(Adds executive comment from interview, updates share price,paragraphs 5-8)
By Rod Nickel
March 1 (Reuters) - Oil and gas producer Canadian NaturalResources Ltd CNQ.TO said on Thursday it will slow its outputof heavy crude due to a steep price discount tied to tighttransportation capacity from the landlocked Alberta province.
CNRL, one of Canada's largest heavy oil and gas producers,is delaying the completion and production ramp-up of some wellsthat produce heavy oil, President Tim McKay said on a conferencecall with analysts.
"Although oil is moving, the (price) differentials arebehaving as if the oil can't move," McKay said.
The company is also considering reducing its heavy oildrilling program in the second half, and switching to more lightoil drilling, McKay said.
In an interview, McKay said he expects the cumulative effectof slowing heavy output from new wells and advancing the timingof planned outages at some production sites will be "quiteminor" for overall production.
"We look at the differentials all the time and our abilityto start and stop our drilling program, based on what's going onwith the commodities," he said.
Earlier on Thursday, CNRL's fourth-quarter profit beatestimates, boosted by higher oil production and higher prices.
The company's Toronto-listed shares were up 65 Canadiancents, or 1.6 percent, to C$40.40.
Alberta oil producers have struggled to move crude to U.S.refineries due to strained pipeline and rail capacity, leadingto a bigger-than-usual discount on Canadian heavy crude, calledWestern Canada Select (WCS), compared to U.S. benchmark WestTexas Intermediate (WTI) light oil.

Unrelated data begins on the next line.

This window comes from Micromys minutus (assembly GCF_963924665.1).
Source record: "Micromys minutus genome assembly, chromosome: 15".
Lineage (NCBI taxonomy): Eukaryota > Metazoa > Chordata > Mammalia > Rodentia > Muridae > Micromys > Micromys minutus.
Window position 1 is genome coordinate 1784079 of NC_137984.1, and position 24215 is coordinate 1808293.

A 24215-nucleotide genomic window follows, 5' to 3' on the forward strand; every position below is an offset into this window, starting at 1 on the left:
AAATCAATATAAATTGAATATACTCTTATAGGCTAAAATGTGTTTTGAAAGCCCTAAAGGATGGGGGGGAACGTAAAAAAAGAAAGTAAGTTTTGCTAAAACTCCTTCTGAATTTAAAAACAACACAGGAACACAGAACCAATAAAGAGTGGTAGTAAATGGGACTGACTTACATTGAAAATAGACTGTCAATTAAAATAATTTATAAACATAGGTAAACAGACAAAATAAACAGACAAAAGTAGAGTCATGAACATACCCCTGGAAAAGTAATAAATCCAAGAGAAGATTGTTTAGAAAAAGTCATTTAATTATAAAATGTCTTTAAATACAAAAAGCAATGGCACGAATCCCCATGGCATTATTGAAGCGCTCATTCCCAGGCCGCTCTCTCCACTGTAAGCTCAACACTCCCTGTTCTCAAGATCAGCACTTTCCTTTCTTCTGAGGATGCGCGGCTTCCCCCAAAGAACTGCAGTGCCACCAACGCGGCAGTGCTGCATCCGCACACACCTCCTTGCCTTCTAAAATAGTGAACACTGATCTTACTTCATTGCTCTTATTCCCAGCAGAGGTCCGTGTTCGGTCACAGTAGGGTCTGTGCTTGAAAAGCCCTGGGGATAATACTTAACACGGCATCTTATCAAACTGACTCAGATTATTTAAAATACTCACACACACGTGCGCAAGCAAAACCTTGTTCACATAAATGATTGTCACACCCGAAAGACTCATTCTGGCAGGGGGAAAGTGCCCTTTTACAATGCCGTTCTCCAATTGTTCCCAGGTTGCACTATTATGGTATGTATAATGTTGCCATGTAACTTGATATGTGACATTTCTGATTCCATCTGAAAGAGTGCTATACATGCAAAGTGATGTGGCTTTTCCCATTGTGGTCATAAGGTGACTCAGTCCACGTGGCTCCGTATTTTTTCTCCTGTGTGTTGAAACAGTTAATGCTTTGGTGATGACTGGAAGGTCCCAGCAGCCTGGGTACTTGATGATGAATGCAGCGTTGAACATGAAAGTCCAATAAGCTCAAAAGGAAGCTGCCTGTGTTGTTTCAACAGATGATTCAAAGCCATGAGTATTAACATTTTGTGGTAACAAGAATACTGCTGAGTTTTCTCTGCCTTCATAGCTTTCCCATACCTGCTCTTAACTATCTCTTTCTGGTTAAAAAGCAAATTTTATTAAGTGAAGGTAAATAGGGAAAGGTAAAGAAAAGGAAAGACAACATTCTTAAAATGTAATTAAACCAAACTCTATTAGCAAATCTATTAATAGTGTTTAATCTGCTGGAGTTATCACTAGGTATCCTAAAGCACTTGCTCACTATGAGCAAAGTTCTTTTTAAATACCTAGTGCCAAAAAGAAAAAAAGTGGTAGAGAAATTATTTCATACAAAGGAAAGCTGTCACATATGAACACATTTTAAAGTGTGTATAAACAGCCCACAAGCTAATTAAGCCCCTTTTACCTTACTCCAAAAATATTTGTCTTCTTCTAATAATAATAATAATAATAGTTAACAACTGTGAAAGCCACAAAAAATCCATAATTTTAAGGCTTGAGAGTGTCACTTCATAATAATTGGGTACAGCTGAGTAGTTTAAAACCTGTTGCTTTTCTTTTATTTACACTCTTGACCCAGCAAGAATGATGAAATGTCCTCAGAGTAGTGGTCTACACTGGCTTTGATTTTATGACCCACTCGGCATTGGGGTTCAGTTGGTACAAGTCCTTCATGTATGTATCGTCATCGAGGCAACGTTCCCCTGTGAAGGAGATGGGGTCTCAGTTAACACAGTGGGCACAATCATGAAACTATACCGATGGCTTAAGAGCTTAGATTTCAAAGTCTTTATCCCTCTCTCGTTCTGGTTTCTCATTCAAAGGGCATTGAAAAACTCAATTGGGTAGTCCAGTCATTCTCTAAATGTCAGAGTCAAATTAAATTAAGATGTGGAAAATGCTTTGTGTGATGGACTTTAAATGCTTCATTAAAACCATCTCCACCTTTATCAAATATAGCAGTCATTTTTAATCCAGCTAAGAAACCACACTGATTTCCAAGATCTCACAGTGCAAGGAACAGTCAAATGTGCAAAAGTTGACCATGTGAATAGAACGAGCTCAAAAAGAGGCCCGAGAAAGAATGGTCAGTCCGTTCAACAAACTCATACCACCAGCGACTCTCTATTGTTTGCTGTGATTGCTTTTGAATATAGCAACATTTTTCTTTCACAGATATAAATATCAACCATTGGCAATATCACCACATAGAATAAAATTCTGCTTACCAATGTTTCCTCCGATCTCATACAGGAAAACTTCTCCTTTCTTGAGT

Heavy crude must be diluted to move through pipelines,adding cost.
CNRL's heavy oil output was 1 percent higher during thefourth quarter than the preceding quarter. The company expandedits Horizon oil sands site last year.
WCS heavy crude was trading on Thursday at $24.70 per barrelbelow WTI, according to Shorcan Energy Brokers data.
The Alberta government on Wednesday estimated that thehigher-than-usual differential was costing heavy oil producersC$30 million to C$40 million in revenue per day.
Overall daily production during the quarter rose 19 percentto 1 million barrels of oil equivalent per day (boe/d).
The company's net income fell to C$396 million ($308.17million), or 32 Canadian cents per share, in the fourth quarter,from C$566 million, or 51 Canadian cents per share, a yearearlier.
Excluding items, the company earned 46 Canadian cents pershare, beating analysts' average estimate of 36 Canadian cents,according to Thomson Reuters I/B/E/S. ($1 = C$1.29)
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